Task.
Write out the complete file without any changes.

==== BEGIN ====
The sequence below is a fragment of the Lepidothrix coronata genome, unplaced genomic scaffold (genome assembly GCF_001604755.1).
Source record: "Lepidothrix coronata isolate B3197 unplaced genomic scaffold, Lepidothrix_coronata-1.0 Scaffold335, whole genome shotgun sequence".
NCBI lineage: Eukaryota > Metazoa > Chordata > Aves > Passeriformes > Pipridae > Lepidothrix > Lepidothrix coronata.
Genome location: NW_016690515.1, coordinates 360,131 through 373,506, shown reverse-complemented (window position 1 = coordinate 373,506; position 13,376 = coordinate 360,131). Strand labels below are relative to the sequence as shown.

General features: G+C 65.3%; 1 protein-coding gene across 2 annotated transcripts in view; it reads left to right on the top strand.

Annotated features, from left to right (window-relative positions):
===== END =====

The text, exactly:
The sequence below is a fragment of the Lepidothrix coronata genome, unplaced genomic scaffold (genome assembly GCF_001604755.1).
Source record: "Lepidothrix coronata isolate B3197 unplaced genomic scaffold, Lepidothrix_coronata-1.0 Scaffold335, whole genome shotgun sequence".
NCBI lineage: Eukaryota > Metazoa > Chordata > Aves > Passeriformes > Pipridae > Lepidothrix > Lepidothrix coronata.
Genome location: NW_016690515.1, coordinates 360,131 through 373,506, shown reverse-complemented (window position 1 = coordinate 373,506; position 13,376 = coordinate 360,131). Strand labels below are relative to the sequence as shown.

General features: G+C 65.3%; 1 protein-coding gene across 2 annotated transcripts in view; it reads left to right on the top strand.

Annotated features, from left to right (window-relative positions):